Felipe Martinez
Business Development Director


Expert Contributor

Current Market Considerations. A Few Reflections, Thoughts

By Felipe Martinez | Mon, 07/11/2022 - 11:00

With the downturn we’ve been experiencing in the stock market in the last few days, some investors are left thinking about how to prepare for a recently entered bear market

Rising interest rates are also having an impact on the real estate market. And that's all in nominal currency. If we add on the effects of inflation, for some investors the reaction might be one of despair and the feeling that they’re losing a big portion of what they have worked so hard for.

If you are one of those who might be starting to lose sleep, here are some considerations that may serve you well as friendly advice.

This too shall pass. It's temporary and the sun will come out again. It might be a short period or a not-so-short one. But it's temporary, nonetheless, as history has shown us repeatedly.

Although each case may differ in the specifics, taking for example how often, following bullish bubbles, like those in the US in 1929, 2000 and 2007, comes a period when the bubble eventually pops, as it did in 1929, 2001 and 2008 respectively.

During the 1929-1932 period, there were several bear markets as part of the Great Depression. Measured against leading economic indicators, such as stock market value loss, economic contraction and unemployment, this period was one of great despair for many, from small families to large corporations and investors.

Similarly, throughout 1999-2002, total US venture capital investments rose and declined sharply as part of the correction after the bubble burst. This so-called dot-com bubble saw many dot-com startups go out of business after burning out their venture capital, which took advantage of the hype many companies gained without sound business foundations; for example, sometimes just having a .com website was enough for the company to raise capital. Ultimately, when the company was unable to turn a profit for their investors, all that private investment practically vanished. Under the principle that the internet was a new tool that could bring together buyers and sellers in a global and seemingly easy and cost-effective way, dot-com entrepreneurs could run to their closest venture capitalist and raise funds for their dot-com enterprise. However, the mismanagement of capital investments by many of these entrepreneurs ended up correcting itself in the 500-plus day bear market that followed.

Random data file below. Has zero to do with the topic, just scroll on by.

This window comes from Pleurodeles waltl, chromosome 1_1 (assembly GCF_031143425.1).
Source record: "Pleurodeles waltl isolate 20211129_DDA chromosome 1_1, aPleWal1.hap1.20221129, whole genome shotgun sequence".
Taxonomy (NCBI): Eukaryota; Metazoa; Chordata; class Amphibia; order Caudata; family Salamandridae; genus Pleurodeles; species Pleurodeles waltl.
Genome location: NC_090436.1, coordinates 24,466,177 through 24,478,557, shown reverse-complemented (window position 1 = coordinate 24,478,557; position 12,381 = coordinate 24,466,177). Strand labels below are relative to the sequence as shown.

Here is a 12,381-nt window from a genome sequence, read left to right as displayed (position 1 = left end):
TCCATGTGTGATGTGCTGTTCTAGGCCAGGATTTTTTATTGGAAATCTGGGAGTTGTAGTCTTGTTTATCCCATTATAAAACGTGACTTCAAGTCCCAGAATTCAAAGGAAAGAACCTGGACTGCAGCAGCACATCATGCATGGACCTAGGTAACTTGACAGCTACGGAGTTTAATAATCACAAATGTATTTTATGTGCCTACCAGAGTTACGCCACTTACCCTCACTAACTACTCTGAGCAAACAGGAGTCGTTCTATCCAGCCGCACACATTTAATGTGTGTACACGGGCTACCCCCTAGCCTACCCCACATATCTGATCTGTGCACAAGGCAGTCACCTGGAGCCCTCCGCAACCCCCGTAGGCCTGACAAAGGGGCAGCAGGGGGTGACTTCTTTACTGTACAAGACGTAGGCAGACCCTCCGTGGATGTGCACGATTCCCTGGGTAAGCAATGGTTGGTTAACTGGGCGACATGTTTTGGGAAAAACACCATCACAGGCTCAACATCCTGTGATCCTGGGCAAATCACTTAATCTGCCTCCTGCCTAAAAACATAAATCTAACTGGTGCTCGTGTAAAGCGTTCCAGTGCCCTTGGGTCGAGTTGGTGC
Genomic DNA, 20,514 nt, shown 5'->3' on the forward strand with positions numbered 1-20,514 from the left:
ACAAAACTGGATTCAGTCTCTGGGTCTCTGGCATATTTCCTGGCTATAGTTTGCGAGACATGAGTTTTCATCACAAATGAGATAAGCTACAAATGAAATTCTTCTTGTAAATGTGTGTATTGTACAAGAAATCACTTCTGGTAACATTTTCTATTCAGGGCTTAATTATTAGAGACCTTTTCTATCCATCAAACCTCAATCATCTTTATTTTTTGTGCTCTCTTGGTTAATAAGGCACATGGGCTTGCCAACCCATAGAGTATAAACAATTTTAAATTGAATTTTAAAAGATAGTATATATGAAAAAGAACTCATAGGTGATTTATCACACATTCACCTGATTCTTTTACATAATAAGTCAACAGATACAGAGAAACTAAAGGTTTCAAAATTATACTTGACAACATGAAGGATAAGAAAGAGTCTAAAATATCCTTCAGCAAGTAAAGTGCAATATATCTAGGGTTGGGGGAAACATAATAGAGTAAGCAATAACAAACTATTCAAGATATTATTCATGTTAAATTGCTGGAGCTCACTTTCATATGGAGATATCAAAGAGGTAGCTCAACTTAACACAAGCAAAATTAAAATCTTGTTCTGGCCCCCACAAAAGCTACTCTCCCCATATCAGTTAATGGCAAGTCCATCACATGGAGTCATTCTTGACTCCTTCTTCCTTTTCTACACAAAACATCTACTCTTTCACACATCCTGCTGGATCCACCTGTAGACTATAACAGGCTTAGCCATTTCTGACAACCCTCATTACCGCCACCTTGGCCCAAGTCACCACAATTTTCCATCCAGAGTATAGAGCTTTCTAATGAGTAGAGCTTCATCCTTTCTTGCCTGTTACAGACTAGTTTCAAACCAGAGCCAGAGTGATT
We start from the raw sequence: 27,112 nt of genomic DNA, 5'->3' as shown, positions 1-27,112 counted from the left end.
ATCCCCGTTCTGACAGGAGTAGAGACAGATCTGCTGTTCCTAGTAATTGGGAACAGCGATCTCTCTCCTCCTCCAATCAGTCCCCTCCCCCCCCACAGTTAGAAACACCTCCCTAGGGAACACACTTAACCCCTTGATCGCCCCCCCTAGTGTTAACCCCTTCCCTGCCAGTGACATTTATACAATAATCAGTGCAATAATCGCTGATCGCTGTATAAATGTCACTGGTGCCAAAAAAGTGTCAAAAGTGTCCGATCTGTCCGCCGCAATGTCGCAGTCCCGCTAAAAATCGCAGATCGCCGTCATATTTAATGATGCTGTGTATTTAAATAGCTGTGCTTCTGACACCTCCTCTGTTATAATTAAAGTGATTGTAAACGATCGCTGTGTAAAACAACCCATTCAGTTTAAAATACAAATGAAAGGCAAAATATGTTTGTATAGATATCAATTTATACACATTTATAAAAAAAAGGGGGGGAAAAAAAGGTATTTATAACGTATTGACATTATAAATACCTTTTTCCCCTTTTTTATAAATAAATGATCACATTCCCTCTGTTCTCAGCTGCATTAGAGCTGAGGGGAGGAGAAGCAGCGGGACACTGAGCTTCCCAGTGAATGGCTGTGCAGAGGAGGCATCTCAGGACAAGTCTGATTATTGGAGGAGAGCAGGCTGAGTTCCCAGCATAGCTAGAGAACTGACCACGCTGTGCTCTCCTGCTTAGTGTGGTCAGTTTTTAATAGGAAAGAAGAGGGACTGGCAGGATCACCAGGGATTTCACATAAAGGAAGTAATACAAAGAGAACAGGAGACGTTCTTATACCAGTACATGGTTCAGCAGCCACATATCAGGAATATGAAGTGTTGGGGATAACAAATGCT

The aftermath of the 2007-2008 economic crisis hit the housing market pretty hard, and unemployment in the US, Mexico and other parts of the world jumped significantly.

Other relatively fresh economic downturns include the one initiated in February-March 2020 due to the global pandemic and its impact on almost all countries with devastating human and economic losses.

Bear markets are a normal part, by and large, of the economic cycles markets undergo and should be understood by investors. Short-term investments should be avoided during a bear market, while longer-term investments are likely to endure the downward part of the cycle.

With this in mind, long-term investors continue to allocate their capital as per their long-term investing plan, no more, no less. The long-term rate of return you get on the money you are investing now will be higher than the money you invest at the peak of a bull market.